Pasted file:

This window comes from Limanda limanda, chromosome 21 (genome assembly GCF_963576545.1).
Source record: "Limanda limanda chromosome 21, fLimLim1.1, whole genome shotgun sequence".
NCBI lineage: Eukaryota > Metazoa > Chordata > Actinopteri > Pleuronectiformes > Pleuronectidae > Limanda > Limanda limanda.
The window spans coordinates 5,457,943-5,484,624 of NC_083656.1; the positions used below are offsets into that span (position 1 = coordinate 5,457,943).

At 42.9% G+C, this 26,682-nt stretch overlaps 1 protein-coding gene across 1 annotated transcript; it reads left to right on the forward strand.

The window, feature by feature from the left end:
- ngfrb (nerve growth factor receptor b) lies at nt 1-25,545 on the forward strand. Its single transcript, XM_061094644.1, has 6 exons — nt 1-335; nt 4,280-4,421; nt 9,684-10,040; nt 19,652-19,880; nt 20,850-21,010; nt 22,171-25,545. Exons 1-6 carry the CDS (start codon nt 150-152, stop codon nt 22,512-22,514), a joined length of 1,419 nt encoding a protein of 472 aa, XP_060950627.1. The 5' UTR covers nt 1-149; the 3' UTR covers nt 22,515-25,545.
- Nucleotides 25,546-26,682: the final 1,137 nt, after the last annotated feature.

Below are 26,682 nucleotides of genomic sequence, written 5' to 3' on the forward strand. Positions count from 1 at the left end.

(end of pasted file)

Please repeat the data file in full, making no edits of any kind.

This window comes from Limanda limanda, chromosome 21 (genome assembly GCF_963576545.1).
Source record: "Limanda limanda chromosome 21, fLimLim1.1, whole genome shotgun sequence".
NCBI lineage: Eukaryota > Metazoa > Chordata > Actinopteri > Pleuronectiformes > Pleuronectidae > Limanda > Limanda limanda.
The window spans coordinates 5,457,943-5,484,624 of NC_083656.1; the positions used below are offsets into that span (position 1 = coordinate 5,457,943).

At 42.9% G+C, this 26,682-nt stretch overlaps 1 protein-coding gene across 1 annotated transcript; it reads left to right on the forward strand.

The window, feature by feature from the left end:
- ngfrb (nerve growth factor receptor b) lies at nt 1-25,545 on the forward strand. Its single transcript, XM_061094644.1, has 6 exons — nt 1-335; nt 4,280-4,421; nt 9,684-10,040; nt 19,652-19,880; nt 20,850-21,010; nt 22,171-25,545. Exons 1-6 carry the CDS (start codon nt 150-152, stop codon nt 22,512-22,514), a joined length of 1,419 nt encoding a protein of 472 aa, XP_060950627.1. The 5' UTR covers nt 1-149; the 3' UTR covers nt 22,515-25,545.
- Nucleotides 25,546-26,682: the final 1,137 nt, after the last annotated feature.

Below are 26,682 nucleotides of genomic sequence, written 5' to 3' on the forward strand. Positions count from 1 at the left end.